This is a guest post from Suneet Bhatt, the former Chief Growth Officer at HelpScout and VP of Marketing at Chartbeat.
When Charles Dickens penned the introduction to A Tale of Two Cities, he did not know he was also describing the relationship between Product and Marketing at nearly every startup I’ve come across…
I hate the term “influencer.”
In tech, you can often find “influencers” talking about various new developments on TechCrunch and Fortune, while other people (who are actually the best at what they do) are in the trenches, working.
This is a guest post in our Product Innovator Series from Jennelle Nystrom, product manager at Farmstead.
Today, it’s common to hear people talk about testing early-stage products like it’s a bad thing.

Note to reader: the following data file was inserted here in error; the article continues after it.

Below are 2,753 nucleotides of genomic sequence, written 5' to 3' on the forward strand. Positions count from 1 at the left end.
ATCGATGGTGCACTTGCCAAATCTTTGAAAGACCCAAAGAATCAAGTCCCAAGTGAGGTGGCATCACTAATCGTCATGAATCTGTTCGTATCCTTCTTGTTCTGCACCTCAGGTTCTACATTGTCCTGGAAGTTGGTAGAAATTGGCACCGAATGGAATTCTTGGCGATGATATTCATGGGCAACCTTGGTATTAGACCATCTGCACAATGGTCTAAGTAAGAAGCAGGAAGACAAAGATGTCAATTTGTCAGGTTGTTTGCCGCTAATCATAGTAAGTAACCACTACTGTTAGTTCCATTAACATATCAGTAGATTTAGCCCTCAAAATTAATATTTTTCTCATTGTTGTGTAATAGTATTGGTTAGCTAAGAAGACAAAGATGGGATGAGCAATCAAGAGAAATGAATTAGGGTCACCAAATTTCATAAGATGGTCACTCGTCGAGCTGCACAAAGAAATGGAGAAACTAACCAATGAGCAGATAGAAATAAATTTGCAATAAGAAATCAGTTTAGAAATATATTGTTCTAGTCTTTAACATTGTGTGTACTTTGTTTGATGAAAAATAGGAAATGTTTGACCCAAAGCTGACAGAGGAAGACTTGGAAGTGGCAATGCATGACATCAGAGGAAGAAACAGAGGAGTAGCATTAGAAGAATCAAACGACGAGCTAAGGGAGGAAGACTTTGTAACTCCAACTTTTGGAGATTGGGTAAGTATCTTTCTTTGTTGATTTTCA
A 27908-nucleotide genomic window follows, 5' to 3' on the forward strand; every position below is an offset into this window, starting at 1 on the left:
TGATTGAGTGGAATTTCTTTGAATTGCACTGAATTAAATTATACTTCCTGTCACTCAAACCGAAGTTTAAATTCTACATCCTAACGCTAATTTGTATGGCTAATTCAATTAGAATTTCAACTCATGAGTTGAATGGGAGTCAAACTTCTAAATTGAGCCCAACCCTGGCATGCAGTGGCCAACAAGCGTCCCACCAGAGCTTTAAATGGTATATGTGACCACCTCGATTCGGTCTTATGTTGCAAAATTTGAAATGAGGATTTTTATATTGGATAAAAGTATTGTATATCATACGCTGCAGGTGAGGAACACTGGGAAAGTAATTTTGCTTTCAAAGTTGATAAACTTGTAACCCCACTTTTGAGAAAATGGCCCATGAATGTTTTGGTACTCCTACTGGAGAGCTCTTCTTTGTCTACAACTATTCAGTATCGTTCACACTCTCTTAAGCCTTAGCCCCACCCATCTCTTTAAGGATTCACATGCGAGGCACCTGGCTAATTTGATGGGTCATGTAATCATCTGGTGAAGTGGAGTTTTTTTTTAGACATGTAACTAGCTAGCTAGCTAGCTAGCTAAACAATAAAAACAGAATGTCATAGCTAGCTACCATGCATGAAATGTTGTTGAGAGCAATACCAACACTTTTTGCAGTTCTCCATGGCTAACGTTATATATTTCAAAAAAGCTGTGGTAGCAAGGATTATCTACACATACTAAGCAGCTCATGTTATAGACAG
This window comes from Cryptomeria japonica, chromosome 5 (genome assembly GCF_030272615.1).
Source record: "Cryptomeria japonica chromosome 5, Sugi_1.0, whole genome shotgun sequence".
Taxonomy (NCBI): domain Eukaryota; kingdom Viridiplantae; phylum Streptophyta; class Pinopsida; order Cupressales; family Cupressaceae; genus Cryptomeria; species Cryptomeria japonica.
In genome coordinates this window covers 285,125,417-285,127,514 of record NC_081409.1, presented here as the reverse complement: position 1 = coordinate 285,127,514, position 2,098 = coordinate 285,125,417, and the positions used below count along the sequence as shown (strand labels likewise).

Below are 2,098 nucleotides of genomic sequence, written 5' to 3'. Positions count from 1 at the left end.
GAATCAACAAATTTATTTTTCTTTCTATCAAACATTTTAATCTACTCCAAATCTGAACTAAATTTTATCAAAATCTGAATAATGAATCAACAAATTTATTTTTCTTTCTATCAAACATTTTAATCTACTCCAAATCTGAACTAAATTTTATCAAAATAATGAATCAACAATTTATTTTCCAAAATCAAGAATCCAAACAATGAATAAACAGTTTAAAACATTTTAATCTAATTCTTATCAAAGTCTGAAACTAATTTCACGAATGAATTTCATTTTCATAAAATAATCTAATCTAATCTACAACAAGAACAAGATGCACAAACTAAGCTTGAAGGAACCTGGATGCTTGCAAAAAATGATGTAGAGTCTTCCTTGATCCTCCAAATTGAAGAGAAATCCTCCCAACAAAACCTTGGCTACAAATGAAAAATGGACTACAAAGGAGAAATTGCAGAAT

Maintaining your agility while simultaneously making the product development process predictable is one of the biggest challenges any product leader faces.
It was about a year ago that we realized:
- we were failing at this, and
- our laissez-faire, do-what-you-will take on project management was the culprit.
This was hard for us to accept because our lack of rigid project management was exactly what had allowed us to build a great product in the first place. As time went on and both our team and product grew, the project management philosophy that once propelled us ahead had begun to slow us down.
It’s easy to see hiring as a cure to many scaling ills.
Most organizations that start hiring to build out the product team have not exhausted the potential on their current team. They’re missing a huge opportunity right in front of them. Growing your team from within is harder and requires more effort, but I believe it also helps you build a fundamentally stronger team in the long-run.
Amplitude was founded on the belief that companies are about to enter a new era. And if you’ve been paying attention to the leaders of the world’s largest companies, you might share in this belief as well.